For nine Cornell students and two mentors, memories of this winter break include two different kinds of lessons: English and math lessons they gave to 50 elementary school children in Honduras and a humbling lesson they received about what it really takes to be content.
The students visited the country Jan. 12-19 with the nonprofit group Mayor Potencial, founded by Nancy Bell ‘09, a Honduran native who is the undergraduate minor coordinator at the Dyson School in the College of Agriculture and Life Sciences and a graduate student in the College of Industrial and Labor Relations.
The mission of the organization is to provide funds and resources to improve access to education, expand school facilities, supplement curriculum and support teachers in rural areas of Honduras.
“I strongly believe that education can play a critical role in helping a family and community break the cycle of poverty,” Bell said. “Unfortunately, many children never get to make the choice for themselves and are removed from school before the true value of an education becomes evident.”
The trip was a partnership with the Cornell Commitment, an alumni-supported program that recognizes and rewards outstanding undergraduates through fellowship awards. The program also provides each student member with a support account they can use to fund trips like this one.
Kristin Hsieh ‘16, a biological sciences major in the College of Arts and Sciences, said she was awed to experience the sense of community in the town of El Rodeito, Honduras, population 200. “There was a strong bond between all of the members of the community and between the children,” she said.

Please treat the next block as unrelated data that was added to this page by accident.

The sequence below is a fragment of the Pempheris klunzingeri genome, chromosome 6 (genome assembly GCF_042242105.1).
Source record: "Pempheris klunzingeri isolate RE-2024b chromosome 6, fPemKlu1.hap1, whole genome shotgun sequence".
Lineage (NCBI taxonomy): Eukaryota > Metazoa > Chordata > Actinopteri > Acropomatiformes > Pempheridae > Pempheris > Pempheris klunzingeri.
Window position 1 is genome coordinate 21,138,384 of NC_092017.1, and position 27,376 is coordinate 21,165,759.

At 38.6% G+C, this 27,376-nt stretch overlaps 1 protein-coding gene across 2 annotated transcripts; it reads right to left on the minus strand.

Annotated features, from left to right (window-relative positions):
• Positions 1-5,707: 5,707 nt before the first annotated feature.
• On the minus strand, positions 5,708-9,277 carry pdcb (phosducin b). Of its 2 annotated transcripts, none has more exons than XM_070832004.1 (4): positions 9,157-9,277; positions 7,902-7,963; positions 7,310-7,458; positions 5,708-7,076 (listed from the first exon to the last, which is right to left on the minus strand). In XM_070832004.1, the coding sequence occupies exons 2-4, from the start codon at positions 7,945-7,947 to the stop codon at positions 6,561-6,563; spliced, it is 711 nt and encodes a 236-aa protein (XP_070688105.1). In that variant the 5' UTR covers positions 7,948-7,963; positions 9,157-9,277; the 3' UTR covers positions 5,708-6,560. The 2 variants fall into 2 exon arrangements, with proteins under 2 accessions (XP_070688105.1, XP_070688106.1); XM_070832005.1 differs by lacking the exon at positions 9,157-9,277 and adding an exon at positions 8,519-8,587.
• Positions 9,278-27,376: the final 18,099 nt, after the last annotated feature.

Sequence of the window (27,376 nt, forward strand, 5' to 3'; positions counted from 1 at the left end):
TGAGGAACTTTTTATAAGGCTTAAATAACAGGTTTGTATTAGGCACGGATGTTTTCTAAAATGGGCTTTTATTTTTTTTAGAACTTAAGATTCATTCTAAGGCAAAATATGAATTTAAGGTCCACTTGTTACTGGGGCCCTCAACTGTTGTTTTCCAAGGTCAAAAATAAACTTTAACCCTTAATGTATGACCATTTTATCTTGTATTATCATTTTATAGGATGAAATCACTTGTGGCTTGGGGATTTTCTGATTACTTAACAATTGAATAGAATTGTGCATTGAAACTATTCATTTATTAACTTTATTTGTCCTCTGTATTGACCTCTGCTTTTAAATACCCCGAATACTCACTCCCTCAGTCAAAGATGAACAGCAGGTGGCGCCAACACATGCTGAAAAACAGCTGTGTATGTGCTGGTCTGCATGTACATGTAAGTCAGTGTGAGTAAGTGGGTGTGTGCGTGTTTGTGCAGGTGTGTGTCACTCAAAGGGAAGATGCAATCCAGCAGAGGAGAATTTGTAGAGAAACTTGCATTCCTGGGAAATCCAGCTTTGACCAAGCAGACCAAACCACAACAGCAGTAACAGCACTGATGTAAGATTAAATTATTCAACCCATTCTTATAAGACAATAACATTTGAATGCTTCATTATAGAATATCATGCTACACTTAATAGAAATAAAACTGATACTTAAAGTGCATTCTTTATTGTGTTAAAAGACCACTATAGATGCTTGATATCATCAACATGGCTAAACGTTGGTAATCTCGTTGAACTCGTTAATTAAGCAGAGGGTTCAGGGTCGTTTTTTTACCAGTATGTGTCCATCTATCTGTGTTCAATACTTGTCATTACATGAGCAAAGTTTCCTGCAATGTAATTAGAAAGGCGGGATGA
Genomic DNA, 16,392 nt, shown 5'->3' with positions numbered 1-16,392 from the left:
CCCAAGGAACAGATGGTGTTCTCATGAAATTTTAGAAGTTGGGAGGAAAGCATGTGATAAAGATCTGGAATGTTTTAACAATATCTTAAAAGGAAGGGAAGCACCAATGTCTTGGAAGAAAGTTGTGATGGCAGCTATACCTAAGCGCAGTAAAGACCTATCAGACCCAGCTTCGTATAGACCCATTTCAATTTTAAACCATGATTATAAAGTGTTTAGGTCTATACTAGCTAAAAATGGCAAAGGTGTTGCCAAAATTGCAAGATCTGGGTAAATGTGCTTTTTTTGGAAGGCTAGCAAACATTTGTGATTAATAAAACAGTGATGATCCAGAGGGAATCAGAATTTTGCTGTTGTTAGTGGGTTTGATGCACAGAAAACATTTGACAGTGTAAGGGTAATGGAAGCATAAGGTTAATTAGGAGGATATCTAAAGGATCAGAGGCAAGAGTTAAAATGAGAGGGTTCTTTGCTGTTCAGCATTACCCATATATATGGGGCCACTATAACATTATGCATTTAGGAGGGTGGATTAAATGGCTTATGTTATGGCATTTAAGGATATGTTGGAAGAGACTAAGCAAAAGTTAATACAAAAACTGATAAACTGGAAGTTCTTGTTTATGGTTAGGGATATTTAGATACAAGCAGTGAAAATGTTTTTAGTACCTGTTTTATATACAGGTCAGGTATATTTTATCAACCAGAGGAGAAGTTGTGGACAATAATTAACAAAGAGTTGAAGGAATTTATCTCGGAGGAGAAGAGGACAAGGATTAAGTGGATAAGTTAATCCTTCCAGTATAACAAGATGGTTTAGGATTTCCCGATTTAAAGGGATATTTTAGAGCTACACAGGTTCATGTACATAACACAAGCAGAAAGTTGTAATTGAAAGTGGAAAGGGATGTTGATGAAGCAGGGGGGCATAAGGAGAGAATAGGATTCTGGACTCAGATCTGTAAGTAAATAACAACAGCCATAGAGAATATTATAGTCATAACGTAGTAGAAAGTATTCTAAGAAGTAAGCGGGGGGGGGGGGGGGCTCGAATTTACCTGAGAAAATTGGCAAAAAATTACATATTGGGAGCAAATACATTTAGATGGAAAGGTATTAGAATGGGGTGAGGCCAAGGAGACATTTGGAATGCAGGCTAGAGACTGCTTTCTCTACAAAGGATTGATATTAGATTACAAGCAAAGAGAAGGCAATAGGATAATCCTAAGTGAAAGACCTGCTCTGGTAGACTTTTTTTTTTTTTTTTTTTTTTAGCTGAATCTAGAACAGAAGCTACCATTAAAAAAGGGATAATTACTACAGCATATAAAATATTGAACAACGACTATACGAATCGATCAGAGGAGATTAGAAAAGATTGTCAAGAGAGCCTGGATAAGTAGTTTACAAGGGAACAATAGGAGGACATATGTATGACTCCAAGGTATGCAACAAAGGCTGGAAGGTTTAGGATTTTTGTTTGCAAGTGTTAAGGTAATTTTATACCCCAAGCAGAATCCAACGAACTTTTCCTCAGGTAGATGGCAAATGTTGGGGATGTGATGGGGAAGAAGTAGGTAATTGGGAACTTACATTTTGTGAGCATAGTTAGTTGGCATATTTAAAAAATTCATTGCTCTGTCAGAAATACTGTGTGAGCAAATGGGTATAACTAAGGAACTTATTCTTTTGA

During the week, students visited the local school, offering lessons in English and math, bringing donated school supplies and cooking meals for the children.
“By the third day we were there, kids were responding in part English and part Spanish,” said Olivia Tice ’17, a performing and media arts major focusing on film studies. “I took a picture of a girl with my camera, handed it to her and she said ‘smile.’“
The students also visited a local health center and heard stories of challenges locals faced with the nearest hospital two to three hours away. They learned how sugar cane is turned into juice, saw a loofah plant, tried tropical fruits they’d never had and visited the site of the previous elementary school.
Electricity for the new elementary building was installed using funds from Mayor Potencial and the group also hopes to help with plans to build a high school. The nearest one is more than two hours away, Bell said, so most children drop out after elementary school.
Despite challenges related to such basics as safe water or flushing toilets, Tice said she was amazed at “how fluidly everything runs when they don’t have all of the amenities that we have here,” she said. “I was surprised to see how simply you could live and it worked out fine.”
B.J. Siasoco ‘07, assistant director of the Cornell Commitment, who went on the trip, said that realization was one of the trip’s benefits.
“This trip was about helping the students experience another place, bringing that experience back to campus and bringing the voice of those people to the greater world,” he said. “You can only say so much in the classroom, but it’s a different experience to bring a person there.”
Tice said she always considered joining the Peace Corps after graduation, but now that desire is even stronger. And Hsieh said the trip made her think more deeply about what kind of medical career she might want to pursue.
“I don’t see myself as a doctor who will find a cure for cancer or HIV,” Hsieh said. “But I can be the doctor who can relate to my patients, know what their cultural values are and what they want. I can be the person to help them find what treatment will be better for them and what treatment they can afford.”
Bell and Siasoco are planning more trips for the summer and next year’s winter break.